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Influence of Different Mesh Filter Module Configurations on Effluent Quality and Long-Term Filtration Performance

Loderer, Christian, Wörle, Anna, Fuchs, Werner
Environmental Science & Technology 2012 v.46 no.7 pp. 3844-3850
activated sludge, aeration, air, ammonium nitrogen, biochemical oxygen demand, chemical oxygen demand, engineering, hydrodynamics, membrane bioreactors, microfiltration, porosity, turbidity, wastewater treatment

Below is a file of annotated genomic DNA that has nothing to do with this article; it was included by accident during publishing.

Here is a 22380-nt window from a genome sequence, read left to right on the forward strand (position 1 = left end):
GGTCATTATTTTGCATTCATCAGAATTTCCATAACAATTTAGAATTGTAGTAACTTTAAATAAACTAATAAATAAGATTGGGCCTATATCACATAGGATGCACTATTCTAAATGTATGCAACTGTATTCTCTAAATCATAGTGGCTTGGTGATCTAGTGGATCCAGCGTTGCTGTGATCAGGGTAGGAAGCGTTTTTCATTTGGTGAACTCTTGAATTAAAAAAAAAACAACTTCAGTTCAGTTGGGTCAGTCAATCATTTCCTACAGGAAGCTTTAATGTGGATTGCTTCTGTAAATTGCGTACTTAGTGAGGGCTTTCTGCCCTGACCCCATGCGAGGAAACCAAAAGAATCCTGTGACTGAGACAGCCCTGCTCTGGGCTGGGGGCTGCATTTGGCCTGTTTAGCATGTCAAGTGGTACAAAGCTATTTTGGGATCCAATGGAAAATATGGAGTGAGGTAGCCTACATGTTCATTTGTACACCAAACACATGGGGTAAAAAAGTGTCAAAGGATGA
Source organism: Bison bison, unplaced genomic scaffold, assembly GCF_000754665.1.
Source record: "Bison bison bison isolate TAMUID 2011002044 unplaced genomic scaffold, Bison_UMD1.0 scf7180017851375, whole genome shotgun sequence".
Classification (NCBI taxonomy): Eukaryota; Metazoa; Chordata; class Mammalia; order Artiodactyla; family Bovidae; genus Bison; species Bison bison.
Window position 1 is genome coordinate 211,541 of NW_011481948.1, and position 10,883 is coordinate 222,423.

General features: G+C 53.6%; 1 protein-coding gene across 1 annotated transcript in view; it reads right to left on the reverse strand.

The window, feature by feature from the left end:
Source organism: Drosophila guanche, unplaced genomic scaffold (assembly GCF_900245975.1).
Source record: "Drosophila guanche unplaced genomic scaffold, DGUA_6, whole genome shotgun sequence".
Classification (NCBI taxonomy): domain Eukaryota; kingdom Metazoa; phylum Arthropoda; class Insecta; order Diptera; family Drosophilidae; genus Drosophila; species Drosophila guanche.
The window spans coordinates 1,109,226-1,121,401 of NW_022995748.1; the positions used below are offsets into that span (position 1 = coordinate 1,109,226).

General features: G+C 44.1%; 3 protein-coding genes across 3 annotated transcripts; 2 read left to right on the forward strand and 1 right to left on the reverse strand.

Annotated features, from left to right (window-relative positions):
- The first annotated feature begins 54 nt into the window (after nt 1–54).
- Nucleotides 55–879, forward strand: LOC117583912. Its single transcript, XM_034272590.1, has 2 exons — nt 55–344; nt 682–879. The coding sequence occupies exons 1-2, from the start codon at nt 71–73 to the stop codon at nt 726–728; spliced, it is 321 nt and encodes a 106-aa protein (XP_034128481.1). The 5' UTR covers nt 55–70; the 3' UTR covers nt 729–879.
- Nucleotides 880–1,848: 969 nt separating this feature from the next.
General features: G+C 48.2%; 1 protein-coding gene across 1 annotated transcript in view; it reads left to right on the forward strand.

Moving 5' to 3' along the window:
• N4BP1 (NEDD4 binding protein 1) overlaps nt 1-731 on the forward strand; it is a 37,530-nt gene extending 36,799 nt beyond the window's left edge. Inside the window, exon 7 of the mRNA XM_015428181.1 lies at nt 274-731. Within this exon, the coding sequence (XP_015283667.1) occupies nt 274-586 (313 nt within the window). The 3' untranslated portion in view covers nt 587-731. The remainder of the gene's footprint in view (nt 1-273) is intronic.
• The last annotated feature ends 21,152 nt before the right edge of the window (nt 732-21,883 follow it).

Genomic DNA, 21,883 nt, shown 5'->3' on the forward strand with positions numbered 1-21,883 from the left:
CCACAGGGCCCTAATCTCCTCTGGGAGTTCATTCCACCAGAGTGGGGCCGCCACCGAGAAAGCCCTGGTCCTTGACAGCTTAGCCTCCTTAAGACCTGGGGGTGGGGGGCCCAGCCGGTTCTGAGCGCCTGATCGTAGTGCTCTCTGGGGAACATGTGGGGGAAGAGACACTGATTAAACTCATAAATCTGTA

Recently, a new type of wastewater treatment system became the focus of scientific research: the mesh filter activated sludge system. It is a modification of the membrane bioreactor (MBR), in which a membrane filtration process serves for sludge separation. The main difference is that a mesh filter is used instead of the membrane. The effluent is not of the same excellent quality as with membrane bioreactors due to the much lager pore sizes of the mesh. Nevertheless, it still resembles the quality of currently used standard treatment system, the activated sludge process. The new process shows high future potential as an alternative where a small footprint of these plants is required (3 times lower footprint than conventional activated sludge systems because of neglecting the secondary clarifier and reducing the biological stage). However, so far only limited information on this innovative process is available. In this study, the effect of different pore sizes and different mesh module configurations on the effluent quality was investigated varying the parameters cross-flow velocity (CFV) and flux rate. Furthermore the long-term filtration performance was studied in a pilot reactor system and results were compared to the full-scale conventional activated sludge process established at the same site. The results demonstrate that the configuration of the filter module has little impact on effluent quality and is only of importance with regard to engineering aspects. Most important for a successful operation are the hydrodynamic conditions within the filter module. The statement “the higher the pore size the higher the effluent turbidity” was verified. Excellent effluent quality with suspended solids between 5 and 15 mg L–¹ and high biological elimination rates (chemical oxygen demand (COD) 90–95%, biological oxygen demand (BOD5) 94–98%, total nitrogen (TN) 70–80%, and ammonium nitrogen (NH₄-N) 95–99%) were achieved and also compared to those of conventional activated sludge systems. Regarding the air requirement for module aeration, which is the main cost factor in MBR technology, an astonishing optimization could be achieved. During the long-term filtration experiments only 4 N m³/m³ was necessary to keep a stable filtration process for more than 3 weeks (MBR 20–50 N m³/m³).